It has not escaped our notice that it was petitioner-surety Charles Lee, as president of MICO Metals Corporation, who first requested for a discounting loan of Three Million Pesos (P3,000,000.00) from PBCom as evidenced by his letter dated March 2, 1979.[40] On the same day, Charles Lee, as President of MICO, requested for a Letter of Credit and Trust Receipt line in the sum of Three Million Pesos (P3,000,000.00).[41] Still, on the same day, Charles Lee again as President of MICO, wrote another letter to PBCOM requesting for a financing line in the sum of One Million Five Hundred Thousand Pesos (P1,500,000.00) to be used exclusively as marginal deposit for the opening of MICO’s foreign and local letters of credit with PBCom.[42] More than a year later, it was also Charles Lee, again in his capacity as president of MICO, who asked for an additional loan in the sum of Four Million Pesos (P4,000,000.00). The claim therefore of petitioners that it was Chua Siok Suy, in connivance with the respondent PBCom, who applied for and obtained the loan transactions and letters of credit strains credulity considering that even the Deed of the Real Estate Mortgage in favor of PBCom was executed by petitioner-surety Mariano Sio in his capacity as general manager of MICO[43] to secure the loan accommodations obtained by MICO from PBCom.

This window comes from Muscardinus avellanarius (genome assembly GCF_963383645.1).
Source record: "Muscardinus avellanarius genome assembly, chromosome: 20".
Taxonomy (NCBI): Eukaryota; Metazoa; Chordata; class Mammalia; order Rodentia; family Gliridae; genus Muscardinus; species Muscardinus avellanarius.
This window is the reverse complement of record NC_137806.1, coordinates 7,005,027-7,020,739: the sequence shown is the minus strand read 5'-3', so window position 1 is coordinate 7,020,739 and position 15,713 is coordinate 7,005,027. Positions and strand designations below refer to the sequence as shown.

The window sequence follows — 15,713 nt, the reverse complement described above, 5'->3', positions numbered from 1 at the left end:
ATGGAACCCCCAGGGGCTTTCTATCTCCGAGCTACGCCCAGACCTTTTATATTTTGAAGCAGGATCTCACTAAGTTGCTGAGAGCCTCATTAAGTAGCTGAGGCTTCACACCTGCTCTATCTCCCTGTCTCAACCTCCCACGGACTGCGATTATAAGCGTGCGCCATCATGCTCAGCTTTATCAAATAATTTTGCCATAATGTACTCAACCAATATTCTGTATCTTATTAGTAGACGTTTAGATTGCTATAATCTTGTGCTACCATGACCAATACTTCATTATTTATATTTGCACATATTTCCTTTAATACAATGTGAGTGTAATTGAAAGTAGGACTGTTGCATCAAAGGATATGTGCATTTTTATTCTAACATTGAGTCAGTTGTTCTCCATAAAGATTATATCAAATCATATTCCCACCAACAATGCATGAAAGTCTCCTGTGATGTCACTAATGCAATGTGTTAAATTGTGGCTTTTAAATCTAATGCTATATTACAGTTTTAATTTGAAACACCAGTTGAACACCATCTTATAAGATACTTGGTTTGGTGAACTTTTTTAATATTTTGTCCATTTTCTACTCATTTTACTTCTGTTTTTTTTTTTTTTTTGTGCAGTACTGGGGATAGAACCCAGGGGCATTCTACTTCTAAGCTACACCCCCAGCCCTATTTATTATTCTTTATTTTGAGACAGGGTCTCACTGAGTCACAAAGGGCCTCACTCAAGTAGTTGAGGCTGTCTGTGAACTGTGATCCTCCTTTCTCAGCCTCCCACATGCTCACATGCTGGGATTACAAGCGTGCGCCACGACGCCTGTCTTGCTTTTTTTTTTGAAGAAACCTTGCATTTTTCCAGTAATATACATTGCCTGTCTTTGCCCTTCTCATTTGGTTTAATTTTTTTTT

Petitioners-sureties allege that they were made to sign the surety agreements in blank by Chua Siok Suy. Petitioner Alfonso Yap, the corporate treasurer, for his part testified that he signed booklets of checks, surety agreements and promissory notes in blank; that he signed the documents in blank despite his misgivings since Chua Siok Suy assured him that the transaction can easily be taken cared of since Chua Siok Suy personally knew the Chairman of the Board of PBCom; that he was not receiving salary as treasurer of Mico Metals and since Chua Siok Suy had a direct hand in the management of Malayan Sales Corporation, of which Yap is an employee, he (Yap) signed the documents in blank as consideration for his continued employment in Malayan Sales Corporation. Petitioner Antonio Co testified that he worked as office manager for MICO from 1978-1982. As office manager, he was the one in charge of transacting business like purchasing, selling and paying the salary of the employees. He was also in charge of the handling of documents pertaining to surety agreements, trust receipts and promissory notes;[44] that when he first joined MICO Metals Corporation, he was able to read the by-laws of the corporation and he came to know that only the chairman and the president can borrow money in behalf of the corporation; that Chua Siok Suy once called him up and told him to secure an invoice so that a credit line can be opened in the bank with a local letter of credit; that when the invoice was secured, he (Co) brought it together with the application for a credit line to Chua Siok Suy, and that he questioned the authority of Chua Siok Suy pointing out that he (Co) is not empowered to sign the document inasmuch as only the latter, as president, was authorized to do so. However, Chua Siok Suy allegedly just said that he had already talked with the Chairman of the Board of PBCom; and that Chua Siok Suy reportedly said that he needed the money to finance a project that he had with the Taipei government. Co also testified that he knew of the application for domestic letter of credit in the sum of Three Hundred Forty-Eight Thousand Pesos (P348,000.00); and that a certain Moises Rosete was authorized to claim the check covering the Three Hundred Forty-Eight Thousand Pesos (P348,000.00) from PBCom; and that after claiming the check Rosete brought it to Perez Battery Center for indorsement after which the same was deposited to the personal account of Chua Siok Suy.[45]